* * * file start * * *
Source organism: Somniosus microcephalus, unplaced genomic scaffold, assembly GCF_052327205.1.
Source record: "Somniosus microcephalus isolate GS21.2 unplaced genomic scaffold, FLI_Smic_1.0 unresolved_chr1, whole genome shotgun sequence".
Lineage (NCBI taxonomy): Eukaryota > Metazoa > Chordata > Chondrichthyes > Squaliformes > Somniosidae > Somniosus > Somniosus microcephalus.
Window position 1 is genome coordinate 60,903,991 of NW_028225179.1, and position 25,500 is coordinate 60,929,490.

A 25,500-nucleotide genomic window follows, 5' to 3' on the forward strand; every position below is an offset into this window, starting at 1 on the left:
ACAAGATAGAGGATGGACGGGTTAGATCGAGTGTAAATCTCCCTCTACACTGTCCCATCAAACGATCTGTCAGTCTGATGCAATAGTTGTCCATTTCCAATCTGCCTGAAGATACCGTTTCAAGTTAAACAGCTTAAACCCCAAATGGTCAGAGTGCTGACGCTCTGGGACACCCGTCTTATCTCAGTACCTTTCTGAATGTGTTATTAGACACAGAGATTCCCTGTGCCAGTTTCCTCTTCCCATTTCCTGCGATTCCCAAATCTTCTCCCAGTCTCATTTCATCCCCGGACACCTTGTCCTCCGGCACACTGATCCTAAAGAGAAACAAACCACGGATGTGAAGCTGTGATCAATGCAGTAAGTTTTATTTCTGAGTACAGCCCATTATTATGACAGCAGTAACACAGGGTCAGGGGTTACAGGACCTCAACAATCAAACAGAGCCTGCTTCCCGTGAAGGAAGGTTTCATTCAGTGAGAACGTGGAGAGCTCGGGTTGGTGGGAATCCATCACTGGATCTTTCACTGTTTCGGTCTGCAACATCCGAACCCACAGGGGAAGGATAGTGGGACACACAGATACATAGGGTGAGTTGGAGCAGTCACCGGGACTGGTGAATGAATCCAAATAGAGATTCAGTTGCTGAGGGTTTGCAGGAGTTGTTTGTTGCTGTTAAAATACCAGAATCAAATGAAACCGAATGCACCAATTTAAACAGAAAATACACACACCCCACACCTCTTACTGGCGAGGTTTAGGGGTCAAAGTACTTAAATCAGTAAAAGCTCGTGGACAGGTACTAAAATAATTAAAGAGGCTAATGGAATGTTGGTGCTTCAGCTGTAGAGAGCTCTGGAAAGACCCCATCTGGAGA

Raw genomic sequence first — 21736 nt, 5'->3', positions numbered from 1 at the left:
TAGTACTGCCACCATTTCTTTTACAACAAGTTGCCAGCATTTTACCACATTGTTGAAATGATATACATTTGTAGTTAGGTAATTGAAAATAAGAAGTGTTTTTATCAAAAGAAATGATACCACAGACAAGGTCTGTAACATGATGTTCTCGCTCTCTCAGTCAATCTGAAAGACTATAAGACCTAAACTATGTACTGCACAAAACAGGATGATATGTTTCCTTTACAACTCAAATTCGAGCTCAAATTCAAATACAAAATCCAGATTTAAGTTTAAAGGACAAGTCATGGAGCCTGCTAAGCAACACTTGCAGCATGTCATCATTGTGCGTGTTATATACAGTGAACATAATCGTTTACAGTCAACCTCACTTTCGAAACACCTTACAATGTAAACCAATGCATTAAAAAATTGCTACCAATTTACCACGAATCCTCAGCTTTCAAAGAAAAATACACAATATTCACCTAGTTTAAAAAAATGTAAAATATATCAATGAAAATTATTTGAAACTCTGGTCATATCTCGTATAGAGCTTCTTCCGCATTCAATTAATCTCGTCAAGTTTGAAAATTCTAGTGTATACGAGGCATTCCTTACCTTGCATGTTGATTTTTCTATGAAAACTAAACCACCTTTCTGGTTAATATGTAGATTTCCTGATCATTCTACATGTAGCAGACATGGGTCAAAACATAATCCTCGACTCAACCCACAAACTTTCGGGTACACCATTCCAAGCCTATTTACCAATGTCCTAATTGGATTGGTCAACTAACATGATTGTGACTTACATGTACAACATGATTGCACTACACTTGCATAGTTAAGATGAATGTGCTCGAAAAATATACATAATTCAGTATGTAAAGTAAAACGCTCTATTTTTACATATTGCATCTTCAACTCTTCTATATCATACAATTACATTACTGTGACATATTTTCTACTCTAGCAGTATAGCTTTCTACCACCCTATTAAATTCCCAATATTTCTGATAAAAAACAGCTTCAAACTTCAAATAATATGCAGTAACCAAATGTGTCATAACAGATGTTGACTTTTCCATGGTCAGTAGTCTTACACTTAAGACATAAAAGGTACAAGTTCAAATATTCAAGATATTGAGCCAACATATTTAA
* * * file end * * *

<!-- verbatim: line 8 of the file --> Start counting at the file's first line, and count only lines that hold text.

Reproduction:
TAGTACTGCCACCATTTCTTTTACAACAAGTTGCCAGCATTTTACCACATTGTTGAAATGATATACATTTGTAGTTAGGTAATTGAAAATAAGAAGTGTTTTTATCAAAAGAAATGATACCACAGACAAGGTCTGTAACATGATGTTCTCGCTCTCTCAGTCAATCTGAAAGACTATAAGACCTAAACTATGTACTGCACAAAACAGGATGATATGTTTCCTTTACAACTCAAATTCGAGCTCAAATTCAAATACAAAATCCAGATTTAAGTTTAAAGGACAAGTCATGGAGCCTGCTAAGCAACACTTGCAGCATGTCATCATTGTGCGTGTTATATACAGTGAACATAATCGTTTACAGTCAACCTCACTTTCGAAACACCTTACAATGTAAACCAATGCATTAAAAAATTGCTACCAATTTACCACGAATCCTCAGCTTTCAAAGAAAAATACACAATATTCACCTAGTTTAAAAAAATGTAAAATATATCAATGAAAATTATTTGAAACTCTGGTCATATCTCGTATAGAGCTTCTTCCGCATTCAATTAATCTCGTCAAGTTTGAAAATTCTAGTGTATACGAGGCATTCCTTACCTTGCATGTTGATTTTTCTATGAAAACTAAACCACCTTTCTGGTTAATATGTAGATTTCCTGATCATTCTACATGTAGCAGACATGGGTCAAAACATAATCCTCGACTCAACCCACAAACTTTCGGGTACACCATTCCAAGCCTATTTACCAATGTCCTAATTGGATTGGTCAACTAACATGATTGTGACTTACATGTACAACATGATTGCACTACACTTGCATAGTTAAGATGAATGTGCTCGAAAAATATACATAATTCAGTATGTAAAGTAAAACGCTCTATTTTTACATATTGCATCTTCAACTCTTCTATATCATACAATTACATTACTGTGACATATTTTCTACTCTAGCAGTATAGCTTTCTACCACCCTATTAAATTCCCAATATTTCTGATAAAAAACAGCTTCAAACTTCAAATAATATGCAGTAACCAAATGTGTCATAACAGATGTTGACTTTTCCATGGTCAGTAGTCTTACACTTAAGACATAAAAGGTACAAGTTCAAATATTCAAGATATTGAGCCAACATATTTAA